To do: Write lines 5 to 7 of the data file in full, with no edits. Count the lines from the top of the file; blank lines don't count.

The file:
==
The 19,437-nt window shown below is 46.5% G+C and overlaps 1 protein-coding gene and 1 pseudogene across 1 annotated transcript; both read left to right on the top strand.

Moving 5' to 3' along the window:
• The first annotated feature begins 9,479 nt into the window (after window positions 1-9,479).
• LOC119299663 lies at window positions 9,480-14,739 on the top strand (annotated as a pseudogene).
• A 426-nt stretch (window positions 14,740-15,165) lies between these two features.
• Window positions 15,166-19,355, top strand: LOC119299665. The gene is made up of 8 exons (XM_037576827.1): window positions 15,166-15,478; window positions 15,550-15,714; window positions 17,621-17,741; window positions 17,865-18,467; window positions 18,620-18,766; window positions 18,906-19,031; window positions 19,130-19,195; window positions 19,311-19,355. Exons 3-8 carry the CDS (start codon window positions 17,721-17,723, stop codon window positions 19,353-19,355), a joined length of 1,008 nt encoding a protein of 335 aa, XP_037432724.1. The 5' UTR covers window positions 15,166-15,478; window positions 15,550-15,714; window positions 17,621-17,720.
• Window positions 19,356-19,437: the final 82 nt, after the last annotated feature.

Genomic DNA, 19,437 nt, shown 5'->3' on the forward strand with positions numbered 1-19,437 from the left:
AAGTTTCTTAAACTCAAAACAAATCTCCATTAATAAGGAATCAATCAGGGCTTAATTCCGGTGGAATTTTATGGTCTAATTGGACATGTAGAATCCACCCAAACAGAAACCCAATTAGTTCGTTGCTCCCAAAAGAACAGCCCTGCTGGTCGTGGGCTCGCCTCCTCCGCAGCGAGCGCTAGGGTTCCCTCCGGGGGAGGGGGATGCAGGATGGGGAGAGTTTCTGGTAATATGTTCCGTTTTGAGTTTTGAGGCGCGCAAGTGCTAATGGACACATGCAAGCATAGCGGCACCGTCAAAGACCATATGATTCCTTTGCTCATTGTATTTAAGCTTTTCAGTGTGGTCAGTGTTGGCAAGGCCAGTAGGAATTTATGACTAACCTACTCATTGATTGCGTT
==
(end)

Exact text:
• A 426-nt stretch (window positions 14,740-15,165) lies between these two features.
• Window positions 15,166-19,355, top strand: LOC119299665. The gene is made up of 8 exons (XM_037576827.1): window positions 15,166-15,478; window positions 15,550-15,714; window positions 17,621-17,741; window positions 17,865-18,467; window positions 18,620-18,766; window positions 18,906-19,031; window positions 19,130-19,195; window positions 19,311-19,355. Exons 3-8 carry the CDS (start codon window positions 17,721-17,723, stop codon window positions 19,353-19,355), a joined length of 1,008 nt encoding a protein of 335 aa, XP_037432724.1. The 5' UTR covers window positions 15,166-15,478; window positions 15,550-15,714; window positions 17,621-17,720.
• Window positions 19,356-19,437: the final 82 nt, after the last annotated feature.